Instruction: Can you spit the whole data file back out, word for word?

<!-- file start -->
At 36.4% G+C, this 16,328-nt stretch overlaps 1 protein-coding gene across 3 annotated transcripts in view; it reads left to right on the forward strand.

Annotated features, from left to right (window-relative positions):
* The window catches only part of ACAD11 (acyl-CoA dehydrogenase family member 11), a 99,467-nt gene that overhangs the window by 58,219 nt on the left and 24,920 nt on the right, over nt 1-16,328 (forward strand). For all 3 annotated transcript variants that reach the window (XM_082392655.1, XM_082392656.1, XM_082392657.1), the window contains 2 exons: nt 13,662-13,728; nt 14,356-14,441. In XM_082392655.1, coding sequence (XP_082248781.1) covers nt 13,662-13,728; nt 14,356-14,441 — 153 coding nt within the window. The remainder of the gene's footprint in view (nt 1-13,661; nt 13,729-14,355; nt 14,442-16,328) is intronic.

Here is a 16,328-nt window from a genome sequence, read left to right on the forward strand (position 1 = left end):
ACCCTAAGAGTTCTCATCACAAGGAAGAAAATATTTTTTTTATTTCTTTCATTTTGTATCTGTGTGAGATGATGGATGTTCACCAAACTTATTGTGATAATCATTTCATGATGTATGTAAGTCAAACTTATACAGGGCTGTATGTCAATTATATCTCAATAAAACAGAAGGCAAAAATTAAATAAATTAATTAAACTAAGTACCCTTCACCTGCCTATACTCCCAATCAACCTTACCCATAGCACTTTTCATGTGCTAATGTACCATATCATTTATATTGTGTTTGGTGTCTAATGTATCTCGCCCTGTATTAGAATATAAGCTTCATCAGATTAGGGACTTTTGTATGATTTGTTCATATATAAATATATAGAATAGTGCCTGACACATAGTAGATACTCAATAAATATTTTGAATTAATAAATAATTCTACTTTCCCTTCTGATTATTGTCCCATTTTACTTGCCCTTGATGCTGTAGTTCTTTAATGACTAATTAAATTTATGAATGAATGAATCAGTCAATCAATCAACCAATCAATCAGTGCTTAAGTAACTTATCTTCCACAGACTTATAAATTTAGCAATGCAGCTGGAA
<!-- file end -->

At 36.4% G+C, this 16,328-nt stretch overlaps 1 protein-coding gene across 3 annotated transcripts in view; it reads left to right on the forward strand.

Annotated features, from left to right (window-relative positions):
* The window catches only part of ACAD11 (acyl-CoA dehydrogenase family member 11), a 99,467-nt gene that overhangs the window by 58,219 nt on the left and 24,920 nt on the right, over nt 1-16,328 (forward strand). For all 3 annotated transcript variants that reach the window (XM_082392655.1, XM_082392656.1, XM_082392657.1), the window contains 2 exons: nt 13,662-13,728; nt 14,356-14,441. In XM_082392655.1, coding sequence (XP_082248781.1) covers nt 13,662-13,728; nt 14,356-14,441 — 153 coding nt within the window. The remainder of the gene's footprint in view (nt 1-13,661; nt 13,729-14,355; nt 14,442-16,328) is intronic.

Here is a 16,328-nt window from a genome sequence, read left to right on the forward strand (position 1 = left end):
ACCCTAAGAGTTCTCATCACAAGGAAGAAAATATTTTTTTTATTTCTTTCATTTTGTATCTGTGTGAGATGATGGATGTTCACCAAACTTATTGTGATAATCATTTCATGATGTATGTAAGTCAAACTTATACAGGGCTGTATGTCAATTATATCTCAATAAAACAGAAGGCAAAAATTAAATAAATTAATTAAACTAAGTACCCTTCACCTGCCTATACTCCCAATCAACCTTACCCATAGCACTTTTCATGTGCTAATGTACCATATCATTTATATTGTGTTTGGTGTCTAATGTATCTCGCCCTGTATTAGAATATAAGCTTCATCAGATTAGGGACTTTTGTATGATTTGTTCATATATAAATATATAGAATAGTGCCTGACACATAGTAGATACTCAATAAATATTTTGAATTAATAAATAATTCTACTTTCCCTTCTGATTATTGTCCCATTTTACTTGCCCTTGATGCTGTAGTTCTTTAATGACTAATTAAATTTATGAATGAATGAATCAGTCAATCAATCAACCAATCAATCAGTGCTTAAGTAACTTATCTTCCACAGACTTATAAATTTAGCAATGCAGCTGGAA